• to listen to my body

This approach to physical therapy suits me. It does not ramp up my symptoms. It gives me time to practice and develop a routine at home. It encourages me to alter and enhance my life style to accommodate my needs. It leaves me feeling empowered and gives me choices.

Above all else, it has worked to lessen pain and symptoms. Physical therapy for me is a necessary lifestyle choice and I now am able to have a routine that is adaptable and do-able for me.

Sunday, September 09, 2007

Paucity of prospective randomized clinicl trials means it's challenging to develop evidence based guidelines for physical therapy treatment of CRPS.

Physical therapy is thought to be the corner stone of therapy for patients with Complex Regional Pain Syndrome. Although this is considered most important, as yet little clinical trial evidence exists to develop guide lines for best practice.

Retired Florida Doctor H Hooshmand's website's advice still rings true today. He suggests that two things are counterproductive with physical therapy for CRPS/RSD, (1) too much, too harsh exercise and (2) too little or worse no exercise. He emphasizes pacing and changing activities often.

Washington government protocols 2002,for physical therapy for CRPS suggest establishing a baseline for function, strength and motion and weight bearing where appropriate. Then they suggest a progressive therapy including desensitization program for clinic and home. Progressive assessment and patient home diary is suggested to monitor progress.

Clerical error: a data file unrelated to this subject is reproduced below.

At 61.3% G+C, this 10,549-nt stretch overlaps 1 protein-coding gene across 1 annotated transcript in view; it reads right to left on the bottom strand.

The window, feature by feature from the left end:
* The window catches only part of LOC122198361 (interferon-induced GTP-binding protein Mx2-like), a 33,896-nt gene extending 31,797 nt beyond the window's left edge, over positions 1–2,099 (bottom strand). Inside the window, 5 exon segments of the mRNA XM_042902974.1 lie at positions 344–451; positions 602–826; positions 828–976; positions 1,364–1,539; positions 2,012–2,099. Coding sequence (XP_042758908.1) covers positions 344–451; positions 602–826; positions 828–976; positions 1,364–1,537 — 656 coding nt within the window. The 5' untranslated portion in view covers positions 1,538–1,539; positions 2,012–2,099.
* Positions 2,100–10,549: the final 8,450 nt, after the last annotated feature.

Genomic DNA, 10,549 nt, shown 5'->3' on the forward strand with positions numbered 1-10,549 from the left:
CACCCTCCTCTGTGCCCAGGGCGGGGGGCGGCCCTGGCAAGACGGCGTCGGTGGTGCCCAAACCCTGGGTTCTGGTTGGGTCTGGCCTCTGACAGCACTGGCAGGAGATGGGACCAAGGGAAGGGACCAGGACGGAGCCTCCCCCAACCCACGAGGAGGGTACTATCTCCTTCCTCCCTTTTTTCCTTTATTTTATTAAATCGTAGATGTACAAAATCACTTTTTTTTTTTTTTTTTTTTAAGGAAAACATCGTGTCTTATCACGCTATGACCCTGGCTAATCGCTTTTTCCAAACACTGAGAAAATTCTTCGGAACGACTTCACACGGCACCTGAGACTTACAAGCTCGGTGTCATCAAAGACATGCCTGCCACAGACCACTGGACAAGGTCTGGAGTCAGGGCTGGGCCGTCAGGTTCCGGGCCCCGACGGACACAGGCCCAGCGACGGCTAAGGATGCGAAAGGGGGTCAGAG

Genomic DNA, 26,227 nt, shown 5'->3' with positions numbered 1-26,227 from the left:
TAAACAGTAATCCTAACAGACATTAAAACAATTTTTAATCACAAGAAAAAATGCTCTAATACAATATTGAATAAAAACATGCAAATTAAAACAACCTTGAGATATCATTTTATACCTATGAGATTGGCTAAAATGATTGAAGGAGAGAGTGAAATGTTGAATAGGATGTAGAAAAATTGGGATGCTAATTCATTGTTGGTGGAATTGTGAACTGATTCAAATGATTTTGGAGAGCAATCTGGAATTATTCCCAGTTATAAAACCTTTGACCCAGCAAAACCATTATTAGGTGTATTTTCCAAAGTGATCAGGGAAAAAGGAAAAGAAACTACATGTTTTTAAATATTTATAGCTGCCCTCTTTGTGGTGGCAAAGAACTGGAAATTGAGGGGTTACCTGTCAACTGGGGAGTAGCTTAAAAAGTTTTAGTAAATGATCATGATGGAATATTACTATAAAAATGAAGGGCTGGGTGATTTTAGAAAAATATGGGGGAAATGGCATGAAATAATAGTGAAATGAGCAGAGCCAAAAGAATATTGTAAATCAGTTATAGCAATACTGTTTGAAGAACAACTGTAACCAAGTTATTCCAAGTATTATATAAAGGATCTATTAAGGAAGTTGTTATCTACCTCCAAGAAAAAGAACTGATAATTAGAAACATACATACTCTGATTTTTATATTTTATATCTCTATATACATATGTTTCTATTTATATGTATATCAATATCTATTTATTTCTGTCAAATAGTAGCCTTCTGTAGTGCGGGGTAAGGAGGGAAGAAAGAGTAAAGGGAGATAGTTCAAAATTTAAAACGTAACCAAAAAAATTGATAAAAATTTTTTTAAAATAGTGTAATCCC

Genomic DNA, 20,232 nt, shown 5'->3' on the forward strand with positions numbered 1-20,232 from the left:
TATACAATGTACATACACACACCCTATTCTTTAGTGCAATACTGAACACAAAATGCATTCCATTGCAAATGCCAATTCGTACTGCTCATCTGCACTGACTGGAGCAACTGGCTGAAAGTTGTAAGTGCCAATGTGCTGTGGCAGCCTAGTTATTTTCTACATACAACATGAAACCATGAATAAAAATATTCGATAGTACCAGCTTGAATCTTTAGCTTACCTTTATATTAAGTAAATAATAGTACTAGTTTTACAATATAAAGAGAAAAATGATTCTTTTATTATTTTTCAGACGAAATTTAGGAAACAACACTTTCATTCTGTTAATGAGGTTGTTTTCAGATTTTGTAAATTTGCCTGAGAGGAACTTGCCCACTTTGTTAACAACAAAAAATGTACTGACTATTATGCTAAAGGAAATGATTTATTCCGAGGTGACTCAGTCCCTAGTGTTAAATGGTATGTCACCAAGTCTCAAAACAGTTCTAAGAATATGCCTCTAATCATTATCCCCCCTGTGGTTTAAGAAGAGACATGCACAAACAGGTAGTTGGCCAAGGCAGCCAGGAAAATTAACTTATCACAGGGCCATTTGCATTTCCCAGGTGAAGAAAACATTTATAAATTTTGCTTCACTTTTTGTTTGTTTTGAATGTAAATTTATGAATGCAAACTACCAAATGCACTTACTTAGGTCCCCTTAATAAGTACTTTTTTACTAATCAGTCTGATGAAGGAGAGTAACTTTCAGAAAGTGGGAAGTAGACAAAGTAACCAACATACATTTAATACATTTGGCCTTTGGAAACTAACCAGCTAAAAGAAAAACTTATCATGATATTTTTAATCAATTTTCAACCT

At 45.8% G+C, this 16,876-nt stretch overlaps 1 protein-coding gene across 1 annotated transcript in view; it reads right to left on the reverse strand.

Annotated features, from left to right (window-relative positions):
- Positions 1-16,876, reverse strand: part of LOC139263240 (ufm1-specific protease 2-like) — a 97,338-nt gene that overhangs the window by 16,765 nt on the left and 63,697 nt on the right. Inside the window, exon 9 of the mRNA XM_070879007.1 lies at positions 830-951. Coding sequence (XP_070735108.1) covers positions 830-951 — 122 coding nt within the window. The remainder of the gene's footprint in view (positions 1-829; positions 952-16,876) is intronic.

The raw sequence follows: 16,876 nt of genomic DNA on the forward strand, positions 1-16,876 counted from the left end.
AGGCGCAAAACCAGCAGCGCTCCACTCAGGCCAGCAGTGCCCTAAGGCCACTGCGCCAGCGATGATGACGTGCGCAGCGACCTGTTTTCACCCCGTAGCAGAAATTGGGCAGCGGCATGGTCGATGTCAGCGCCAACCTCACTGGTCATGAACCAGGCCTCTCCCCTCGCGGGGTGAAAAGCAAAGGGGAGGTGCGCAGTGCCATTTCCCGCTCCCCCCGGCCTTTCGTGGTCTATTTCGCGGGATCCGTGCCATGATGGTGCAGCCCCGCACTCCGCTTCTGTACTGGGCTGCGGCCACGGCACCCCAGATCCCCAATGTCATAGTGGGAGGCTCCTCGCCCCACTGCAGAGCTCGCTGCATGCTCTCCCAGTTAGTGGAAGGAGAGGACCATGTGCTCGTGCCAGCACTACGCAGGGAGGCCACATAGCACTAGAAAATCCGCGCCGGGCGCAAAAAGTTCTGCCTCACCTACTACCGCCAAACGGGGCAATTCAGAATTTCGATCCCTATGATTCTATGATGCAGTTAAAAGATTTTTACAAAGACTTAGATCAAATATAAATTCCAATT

The National Pain Foundation also sites active physical therapy as being most important. Stress loading as well as strengthening and stretching is advised.

Professor Edwin Carden, fellow of the American of Pain Management believes the basis of therapy should be the use of passive range of motion and isometric exercises with heat but not ice.

RSD Hope puts forward the idea that "No Pain is all gain" and suggests a combined program of water therapy, cardio and range of motion exercises.

Wikipedia also supports the notion that "inactivity can exacerbate CRPS and perpetuate the pain cycle". It reports that "goal-directed therapy is best, with the patient beginning from an initial point, regardless of how minimal, and then endeavors to increase activity each week." It is felt that the patient should be engaged in doing the therapy for themselves, an active approach.

Google "physical therapy for CRPS" for more information.

Tomorrow I'll post what physical therapy has worked and what is unhelpful for me.

Saturday, September 08, 2007

Physical therapy -"adapting practises in the light of emerging evidence."

In Medical News today, at the bottom left of this blog, reports on a special report in Physical Therapy Reviews featuring an editorial by Professor Jennifer Klaber Moffett of the Institute of Rehabilitation, University of Hull, UK. The Professor is reported to have said that understanding the new science of pain will cause therapists to think carefully when treating pain patients and "more importantly consider adapting practice in the light of emerging evidence."